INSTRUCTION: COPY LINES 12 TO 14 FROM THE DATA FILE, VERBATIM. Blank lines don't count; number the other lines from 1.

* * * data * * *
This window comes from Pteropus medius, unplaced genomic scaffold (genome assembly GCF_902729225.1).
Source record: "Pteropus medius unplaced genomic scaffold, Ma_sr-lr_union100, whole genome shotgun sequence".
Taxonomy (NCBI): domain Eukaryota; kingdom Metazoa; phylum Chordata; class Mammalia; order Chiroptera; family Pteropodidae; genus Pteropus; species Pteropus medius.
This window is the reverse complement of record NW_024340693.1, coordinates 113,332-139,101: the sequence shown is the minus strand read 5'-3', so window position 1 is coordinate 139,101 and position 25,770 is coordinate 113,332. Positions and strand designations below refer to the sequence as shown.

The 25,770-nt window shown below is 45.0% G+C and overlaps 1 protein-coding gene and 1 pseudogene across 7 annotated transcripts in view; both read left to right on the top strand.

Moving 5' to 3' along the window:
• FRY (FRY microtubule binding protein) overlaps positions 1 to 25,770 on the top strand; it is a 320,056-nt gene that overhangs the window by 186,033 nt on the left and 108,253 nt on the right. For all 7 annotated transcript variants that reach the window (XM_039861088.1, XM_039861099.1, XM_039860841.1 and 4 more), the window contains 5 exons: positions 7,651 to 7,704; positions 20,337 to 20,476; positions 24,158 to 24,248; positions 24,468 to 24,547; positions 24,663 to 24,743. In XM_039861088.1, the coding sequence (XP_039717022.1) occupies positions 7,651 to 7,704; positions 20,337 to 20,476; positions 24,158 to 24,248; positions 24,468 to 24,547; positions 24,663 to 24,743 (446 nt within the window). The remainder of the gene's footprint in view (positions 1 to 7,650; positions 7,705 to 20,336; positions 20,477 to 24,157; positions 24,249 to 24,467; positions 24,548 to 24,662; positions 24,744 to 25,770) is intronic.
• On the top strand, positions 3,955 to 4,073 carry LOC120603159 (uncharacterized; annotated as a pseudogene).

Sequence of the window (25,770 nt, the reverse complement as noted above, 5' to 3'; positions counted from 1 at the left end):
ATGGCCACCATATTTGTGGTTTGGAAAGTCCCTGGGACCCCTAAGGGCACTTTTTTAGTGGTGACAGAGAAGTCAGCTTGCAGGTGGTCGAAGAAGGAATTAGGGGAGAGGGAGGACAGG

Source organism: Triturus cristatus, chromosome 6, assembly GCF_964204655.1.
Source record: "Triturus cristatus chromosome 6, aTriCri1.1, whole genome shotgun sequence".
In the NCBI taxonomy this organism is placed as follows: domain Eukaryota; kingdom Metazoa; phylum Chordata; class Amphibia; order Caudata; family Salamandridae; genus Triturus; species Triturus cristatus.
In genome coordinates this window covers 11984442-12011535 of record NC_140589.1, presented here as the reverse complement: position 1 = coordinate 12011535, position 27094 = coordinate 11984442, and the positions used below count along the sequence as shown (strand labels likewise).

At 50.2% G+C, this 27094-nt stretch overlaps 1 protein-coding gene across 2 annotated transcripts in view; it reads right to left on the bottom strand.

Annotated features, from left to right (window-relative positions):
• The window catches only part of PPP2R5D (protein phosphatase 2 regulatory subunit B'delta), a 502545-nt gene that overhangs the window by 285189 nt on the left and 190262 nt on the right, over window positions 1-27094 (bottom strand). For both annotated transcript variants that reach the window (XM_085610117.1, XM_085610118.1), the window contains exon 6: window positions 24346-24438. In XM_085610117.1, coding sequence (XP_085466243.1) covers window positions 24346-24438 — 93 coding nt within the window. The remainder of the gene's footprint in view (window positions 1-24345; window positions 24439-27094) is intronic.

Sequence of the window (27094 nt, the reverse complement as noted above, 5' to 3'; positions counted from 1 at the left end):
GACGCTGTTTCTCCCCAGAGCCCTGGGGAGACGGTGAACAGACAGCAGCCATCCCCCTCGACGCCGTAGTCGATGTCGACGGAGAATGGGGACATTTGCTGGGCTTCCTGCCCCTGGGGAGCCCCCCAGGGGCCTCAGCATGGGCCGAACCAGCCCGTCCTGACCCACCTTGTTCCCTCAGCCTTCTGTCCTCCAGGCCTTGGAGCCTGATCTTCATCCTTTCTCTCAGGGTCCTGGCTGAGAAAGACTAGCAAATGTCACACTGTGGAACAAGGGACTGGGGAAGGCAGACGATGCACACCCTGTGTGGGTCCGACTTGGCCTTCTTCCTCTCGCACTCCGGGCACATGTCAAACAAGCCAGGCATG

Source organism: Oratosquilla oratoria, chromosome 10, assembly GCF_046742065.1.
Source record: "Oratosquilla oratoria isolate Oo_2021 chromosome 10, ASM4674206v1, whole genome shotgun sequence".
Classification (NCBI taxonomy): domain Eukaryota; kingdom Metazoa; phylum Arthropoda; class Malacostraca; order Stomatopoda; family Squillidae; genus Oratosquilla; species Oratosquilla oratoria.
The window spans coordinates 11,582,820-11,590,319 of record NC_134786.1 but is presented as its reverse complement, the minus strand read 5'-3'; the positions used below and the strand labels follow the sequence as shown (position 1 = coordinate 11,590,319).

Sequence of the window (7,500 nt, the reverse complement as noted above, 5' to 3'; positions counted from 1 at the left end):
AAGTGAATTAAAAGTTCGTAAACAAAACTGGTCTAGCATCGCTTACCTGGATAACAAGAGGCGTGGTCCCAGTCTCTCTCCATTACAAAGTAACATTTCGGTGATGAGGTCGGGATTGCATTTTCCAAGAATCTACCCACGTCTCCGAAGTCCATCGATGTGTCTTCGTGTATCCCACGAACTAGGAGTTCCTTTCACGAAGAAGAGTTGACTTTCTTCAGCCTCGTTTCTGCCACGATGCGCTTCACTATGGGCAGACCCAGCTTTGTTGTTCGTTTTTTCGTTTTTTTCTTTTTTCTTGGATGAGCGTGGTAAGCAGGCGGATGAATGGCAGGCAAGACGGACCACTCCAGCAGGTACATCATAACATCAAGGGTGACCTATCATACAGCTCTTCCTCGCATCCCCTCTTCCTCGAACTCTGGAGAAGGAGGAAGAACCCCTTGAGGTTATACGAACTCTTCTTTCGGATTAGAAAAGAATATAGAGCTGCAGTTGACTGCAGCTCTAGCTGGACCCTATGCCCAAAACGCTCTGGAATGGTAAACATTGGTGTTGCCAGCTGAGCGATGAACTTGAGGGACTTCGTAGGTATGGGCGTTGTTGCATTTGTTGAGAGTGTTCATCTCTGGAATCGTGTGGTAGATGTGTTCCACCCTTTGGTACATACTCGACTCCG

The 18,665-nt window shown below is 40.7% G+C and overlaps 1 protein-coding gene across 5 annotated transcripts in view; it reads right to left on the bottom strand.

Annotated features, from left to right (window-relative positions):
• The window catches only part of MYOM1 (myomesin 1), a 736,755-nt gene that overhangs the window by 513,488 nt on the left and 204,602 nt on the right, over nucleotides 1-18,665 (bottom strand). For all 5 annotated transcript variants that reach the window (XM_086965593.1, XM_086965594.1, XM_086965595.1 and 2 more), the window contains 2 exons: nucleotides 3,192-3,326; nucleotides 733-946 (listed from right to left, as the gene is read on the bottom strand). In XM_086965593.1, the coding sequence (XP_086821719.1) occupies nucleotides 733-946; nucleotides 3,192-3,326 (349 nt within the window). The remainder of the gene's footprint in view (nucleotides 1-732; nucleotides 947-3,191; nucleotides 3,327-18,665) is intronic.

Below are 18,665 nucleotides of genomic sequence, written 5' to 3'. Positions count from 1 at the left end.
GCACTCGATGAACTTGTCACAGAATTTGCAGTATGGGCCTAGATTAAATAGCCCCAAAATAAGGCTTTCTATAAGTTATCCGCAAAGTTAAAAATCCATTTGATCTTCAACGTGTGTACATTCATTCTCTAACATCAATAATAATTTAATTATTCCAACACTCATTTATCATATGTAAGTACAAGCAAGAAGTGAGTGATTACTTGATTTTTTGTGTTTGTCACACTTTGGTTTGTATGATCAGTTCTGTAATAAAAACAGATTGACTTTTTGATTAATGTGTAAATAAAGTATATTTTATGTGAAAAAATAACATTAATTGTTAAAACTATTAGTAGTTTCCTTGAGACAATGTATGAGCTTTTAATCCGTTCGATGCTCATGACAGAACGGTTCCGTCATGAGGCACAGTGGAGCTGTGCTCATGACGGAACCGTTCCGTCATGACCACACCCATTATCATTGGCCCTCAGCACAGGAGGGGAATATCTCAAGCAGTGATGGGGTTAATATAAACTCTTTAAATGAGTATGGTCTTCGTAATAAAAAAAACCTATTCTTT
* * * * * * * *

Source record: "Triturus cristatus chromosome 6, aTriCri1.1, whole genome shotgun sequence".
In the NCBI taxonomy this organism is placed as follows: domain Eukaryota; kingdom Metazoa; phylum Chordata; class Amphibia; order Caudata; family Salamandridae; genus Triturus; species Triturus cristatus.
In genome coordinates this window covers 11984442-12011535 of record NC_140589.1, presented here as the reverse complement: position 1 = coordinate 12011535, position 27094 = coordinate 11984442, and the positions used below count along the sequence as shown (strand labels likewise).